[tags]Amana, furnace, air conditioner, air conditioning, thermostat, budget, future plans, duct, heating, HVAC[/tags]

Another morning with the contractors

We had a very productive, very awesome morning with the two people we asked to give us quotes today.

First the electrician came and he was super professional, friendly, and really knew how to deal with our house. In fact, by the time I got in to work he had already emailed me a fully itemized quote, with everything we talked about on site, AND his total price for everything is exactly what we were hoping to budget for initially, right around $5,000. Of course, we have a little extra money available should unexpected things come up, but he seemed really confident in how smoothly this job would go. We will probably get a third electrical quote, just for good measure, but this guy has all but won the bid already.

The chimney sweeps came next at 9:30. There were two people, the person who owns the business and her assistant of seven years, who is also fully certified. They did their inspection and then we sat in the air conditioned living room to discuss our options. This company offered two solutions: 1.) insert a stainless steel liner through the chimney and get it working as a traditional fireplace, or 2.) install a wood burning stove insert with a lined chimney pipe for increased energy efficiency. There would only be a difference of a couple hundred dollars between the two choices, so after hearing all about the stove insert and how it works and all the options we have with it (it does have the option to look like a regular fireplace if you want that ambiance) we’re leaning toward that. Either way, the work will cost just under $4000, which is GREAT for our budget.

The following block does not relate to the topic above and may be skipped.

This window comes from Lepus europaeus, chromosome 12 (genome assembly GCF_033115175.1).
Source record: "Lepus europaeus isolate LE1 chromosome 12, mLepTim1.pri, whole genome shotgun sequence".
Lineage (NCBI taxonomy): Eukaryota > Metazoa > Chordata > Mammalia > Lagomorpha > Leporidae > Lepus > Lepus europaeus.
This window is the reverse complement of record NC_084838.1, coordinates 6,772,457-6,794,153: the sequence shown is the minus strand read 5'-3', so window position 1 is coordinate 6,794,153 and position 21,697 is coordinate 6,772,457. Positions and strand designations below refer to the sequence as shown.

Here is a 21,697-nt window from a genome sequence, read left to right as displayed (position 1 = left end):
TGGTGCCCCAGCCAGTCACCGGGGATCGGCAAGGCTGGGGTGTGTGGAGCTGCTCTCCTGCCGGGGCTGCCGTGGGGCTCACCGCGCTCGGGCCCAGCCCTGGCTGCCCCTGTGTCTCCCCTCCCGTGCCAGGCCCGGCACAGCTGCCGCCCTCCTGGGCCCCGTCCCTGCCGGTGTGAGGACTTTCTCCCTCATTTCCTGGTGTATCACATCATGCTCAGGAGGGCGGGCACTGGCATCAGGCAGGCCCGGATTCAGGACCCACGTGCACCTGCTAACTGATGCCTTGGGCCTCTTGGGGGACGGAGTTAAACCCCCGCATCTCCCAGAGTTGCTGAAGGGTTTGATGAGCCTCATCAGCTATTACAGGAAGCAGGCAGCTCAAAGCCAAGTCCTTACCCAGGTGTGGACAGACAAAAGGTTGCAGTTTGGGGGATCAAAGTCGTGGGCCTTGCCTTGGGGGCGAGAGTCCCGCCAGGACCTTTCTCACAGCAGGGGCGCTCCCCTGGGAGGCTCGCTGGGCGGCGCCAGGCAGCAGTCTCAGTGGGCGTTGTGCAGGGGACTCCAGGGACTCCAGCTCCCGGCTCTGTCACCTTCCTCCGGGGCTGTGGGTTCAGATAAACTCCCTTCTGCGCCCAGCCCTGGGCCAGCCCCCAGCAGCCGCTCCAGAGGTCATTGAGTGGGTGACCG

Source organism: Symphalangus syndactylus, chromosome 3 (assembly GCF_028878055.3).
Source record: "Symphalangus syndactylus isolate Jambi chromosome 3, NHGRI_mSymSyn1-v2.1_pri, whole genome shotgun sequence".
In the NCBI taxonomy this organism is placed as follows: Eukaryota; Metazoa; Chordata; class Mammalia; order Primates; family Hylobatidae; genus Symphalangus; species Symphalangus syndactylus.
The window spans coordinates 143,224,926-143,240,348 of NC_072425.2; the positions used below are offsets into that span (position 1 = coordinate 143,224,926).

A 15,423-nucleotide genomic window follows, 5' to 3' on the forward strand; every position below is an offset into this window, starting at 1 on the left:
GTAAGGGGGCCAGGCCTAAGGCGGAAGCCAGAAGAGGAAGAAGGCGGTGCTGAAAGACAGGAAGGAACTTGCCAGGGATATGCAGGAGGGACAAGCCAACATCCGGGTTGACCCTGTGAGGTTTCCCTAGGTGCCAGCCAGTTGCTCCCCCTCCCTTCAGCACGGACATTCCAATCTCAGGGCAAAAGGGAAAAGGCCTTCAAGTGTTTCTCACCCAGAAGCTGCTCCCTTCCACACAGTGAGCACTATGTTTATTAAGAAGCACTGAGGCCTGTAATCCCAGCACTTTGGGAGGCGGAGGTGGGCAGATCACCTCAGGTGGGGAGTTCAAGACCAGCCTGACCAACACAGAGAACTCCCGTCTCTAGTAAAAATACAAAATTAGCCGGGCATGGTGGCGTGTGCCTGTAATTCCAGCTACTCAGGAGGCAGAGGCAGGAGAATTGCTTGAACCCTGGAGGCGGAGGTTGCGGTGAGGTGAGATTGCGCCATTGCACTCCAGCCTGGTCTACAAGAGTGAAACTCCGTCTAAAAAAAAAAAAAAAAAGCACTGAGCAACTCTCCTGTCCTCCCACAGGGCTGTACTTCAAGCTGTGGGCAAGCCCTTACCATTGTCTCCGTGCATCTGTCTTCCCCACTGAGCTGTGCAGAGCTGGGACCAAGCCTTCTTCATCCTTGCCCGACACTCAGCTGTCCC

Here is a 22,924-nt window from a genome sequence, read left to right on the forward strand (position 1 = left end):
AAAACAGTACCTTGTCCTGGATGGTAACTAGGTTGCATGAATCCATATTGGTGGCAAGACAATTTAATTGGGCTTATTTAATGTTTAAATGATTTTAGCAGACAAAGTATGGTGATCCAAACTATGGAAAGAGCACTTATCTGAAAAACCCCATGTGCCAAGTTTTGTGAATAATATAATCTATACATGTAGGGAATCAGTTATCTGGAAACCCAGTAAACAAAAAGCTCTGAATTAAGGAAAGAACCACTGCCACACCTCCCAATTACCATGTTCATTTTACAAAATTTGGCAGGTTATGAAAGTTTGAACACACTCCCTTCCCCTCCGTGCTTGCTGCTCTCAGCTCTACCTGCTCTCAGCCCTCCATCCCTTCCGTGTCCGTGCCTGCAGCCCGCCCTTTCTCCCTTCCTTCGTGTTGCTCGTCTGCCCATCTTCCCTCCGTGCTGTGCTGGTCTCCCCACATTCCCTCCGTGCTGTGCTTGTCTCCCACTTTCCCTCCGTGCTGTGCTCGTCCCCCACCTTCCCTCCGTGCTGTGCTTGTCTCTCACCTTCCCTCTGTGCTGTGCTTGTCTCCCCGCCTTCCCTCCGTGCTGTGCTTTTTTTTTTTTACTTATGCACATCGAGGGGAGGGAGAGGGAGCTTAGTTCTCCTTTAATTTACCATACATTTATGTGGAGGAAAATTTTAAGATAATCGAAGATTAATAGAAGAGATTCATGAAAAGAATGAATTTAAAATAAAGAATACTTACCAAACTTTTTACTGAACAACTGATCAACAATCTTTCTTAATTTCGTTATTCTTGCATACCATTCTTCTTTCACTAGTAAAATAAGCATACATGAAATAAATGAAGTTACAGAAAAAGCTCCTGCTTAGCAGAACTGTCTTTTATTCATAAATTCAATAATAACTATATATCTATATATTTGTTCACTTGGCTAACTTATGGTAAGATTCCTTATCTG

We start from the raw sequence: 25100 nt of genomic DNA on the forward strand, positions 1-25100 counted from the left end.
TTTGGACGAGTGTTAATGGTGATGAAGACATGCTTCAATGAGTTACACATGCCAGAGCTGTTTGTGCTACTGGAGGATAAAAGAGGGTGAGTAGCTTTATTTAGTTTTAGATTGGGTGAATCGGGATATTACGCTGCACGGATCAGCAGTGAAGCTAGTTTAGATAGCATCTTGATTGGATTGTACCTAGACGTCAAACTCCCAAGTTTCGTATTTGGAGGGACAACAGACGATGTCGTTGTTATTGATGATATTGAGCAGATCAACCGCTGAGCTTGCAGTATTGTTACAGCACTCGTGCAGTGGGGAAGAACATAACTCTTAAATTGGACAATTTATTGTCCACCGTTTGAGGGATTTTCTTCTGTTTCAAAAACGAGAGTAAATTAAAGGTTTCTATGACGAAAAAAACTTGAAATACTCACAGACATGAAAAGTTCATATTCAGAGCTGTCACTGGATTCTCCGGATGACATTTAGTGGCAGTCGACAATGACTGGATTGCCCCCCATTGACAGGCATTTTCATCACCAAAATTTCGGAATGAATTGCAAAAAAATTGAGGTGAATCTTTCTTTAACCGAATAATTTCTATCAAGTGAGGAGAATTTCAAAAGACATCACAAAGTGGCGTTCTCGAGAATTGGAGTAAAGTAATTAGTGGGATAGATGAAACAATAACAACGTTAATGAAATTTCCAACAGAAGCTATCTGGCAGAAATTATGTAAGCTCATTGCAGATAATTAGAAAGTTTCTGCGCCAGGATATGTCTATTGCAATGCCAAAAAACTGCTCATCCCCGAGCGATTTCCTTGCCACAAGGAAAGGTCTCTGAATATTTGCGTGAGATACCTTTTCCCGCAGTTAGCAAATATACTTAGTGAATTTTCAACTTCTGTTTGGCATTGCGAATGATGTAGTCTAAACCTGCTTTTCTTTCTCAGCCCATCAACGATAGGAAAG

After everybody else left, Brandon and I went outside to measure for building our retaining wall planting beds on the south side of the house. I had forgotten my tape measure, but we found a yard stick inside left by the previous owner, so while Brandon walked the area measuring with the yard stick, I wrote down the measurements on a diagram. I’m going to take that information tonight and start drawing a (mostly) to scale diagram of how these will be laid out so we can plan for how much it’s going to cost.

It was so much fun going through everything with Brandon. He’s really caught the enthusiasm to get started now too.

(Excited squeal and happy dance!!!)

[tags]budget, chimney, contractors, electricity, fireplace, landscaping, retaining wall[/tags]